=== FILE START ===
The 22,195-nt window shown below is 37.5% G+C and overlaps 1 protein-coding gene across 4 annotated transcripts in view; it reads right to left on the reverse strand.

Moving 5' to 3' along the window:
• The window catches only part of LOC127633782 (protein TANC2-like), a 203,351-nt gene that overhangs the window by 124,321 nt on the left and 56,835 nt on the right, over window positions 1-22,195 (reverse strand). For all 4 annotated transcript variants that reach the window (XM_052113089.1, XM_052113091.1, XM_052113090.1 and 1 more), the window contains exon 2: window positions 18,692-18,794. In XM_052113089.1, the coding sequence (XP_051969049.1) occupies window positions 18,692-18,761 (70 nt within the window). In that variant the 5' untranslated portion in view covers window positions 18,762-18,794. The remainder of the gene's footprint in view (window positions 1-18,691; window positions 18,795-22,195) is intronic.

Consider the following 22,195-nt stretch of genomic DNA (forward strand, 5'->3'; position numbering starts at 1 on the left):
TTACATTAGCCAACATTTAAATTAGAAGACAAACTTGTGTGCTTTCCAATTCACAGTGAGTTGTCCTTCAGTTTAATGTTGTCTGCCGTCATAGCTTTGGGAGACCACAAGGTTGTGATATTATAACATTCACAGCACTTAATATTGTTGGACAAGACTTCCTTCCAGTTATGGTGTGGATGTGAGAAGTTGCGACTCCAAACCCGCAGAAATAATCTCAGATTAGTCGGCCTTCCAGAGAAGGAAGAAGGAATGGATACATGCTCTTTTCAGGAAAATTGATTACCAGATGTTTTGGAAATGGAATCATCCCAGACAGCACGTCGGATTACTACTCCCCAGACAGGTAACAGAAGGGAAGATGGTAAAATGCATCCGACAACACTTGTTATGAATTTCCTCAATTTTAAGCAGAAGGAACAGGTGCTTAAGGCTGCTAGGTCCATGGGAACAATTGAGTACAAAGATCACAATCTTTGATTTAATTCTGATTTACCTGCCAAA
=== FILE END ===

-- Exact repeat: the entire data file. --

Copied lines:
The 22,195-nt window shown below is 37.5% G+C and overlaps 1 protein-coding gene across 4 annotated transcripts in view; it reads right to left on the reverse strand.

Moving 5' to 3' along the window:
• The window catches only part of LOC127633782 (protein TANC2-like), a 203,351-nt gene that overhangs the window by 124,321 nt on the left and 56,835 nt on the right, over window positions 1-22,195 (reverse strand). For all 4 annotated transcript variants that reach the window (XM_052113089.1, XM_052113091.1, XM_052113090.1 and 1 more), the window contains exon 2: window positions 18,692-18,794. In XM_052113089.1, the coding sequence (XP_051969049.1) occupies window positions 18,692-18,761 (70 nt within the window). In that variant the 5' untranslated portion in view covers window positions 18,762-18,794. The remainder of the gene's footprint in view (window positions 1-18,691; window positions 18,795-22,195) is intronic.

Consider the following 22,195-nt stretch of genomic DNA (forward strand, 5'->3'; position numbering starts at 1 on the left):
TTACATTAGCCAACATTTAAATTAGAAGACAAACTTGTGTGCTTTCCAATTCACAGTGAGTTGTCCTTCAGTTTAATGTTGTCTGCCGTCATAGCTTTGGGAGACCACAAGGTTGTGATATTATAACATTCACAGCACTTAATATTGTTGGACAAGACTTCCTTCCAGTTATGGTGTGGATGTGAGAAGTTGCGACTCCAAACCCGCAGAAATAATCTCAGATTAGTCGGCCTTCCAGAGAAGGAAGAAGGAATGGATACATGCTCTTTTCAGGAAAATTGATTACCAGATGTTTTGGAAATGGAATCATCCCAGACAGCACGTCGGATTACTACTCCCCAGACAGGTAACAGAAGGGAAGATGGTAAAATGCATCCGACAACACTTGTTATGAATTTCCTCAATTTTAAGCAGAAGGAACAGGTGCTTAAGGCTGCTAGGTCCATGGGAACAATTGAGTACAAAGATCACAATCTTTGATTTAATTCTGATTTACCTGCCAAA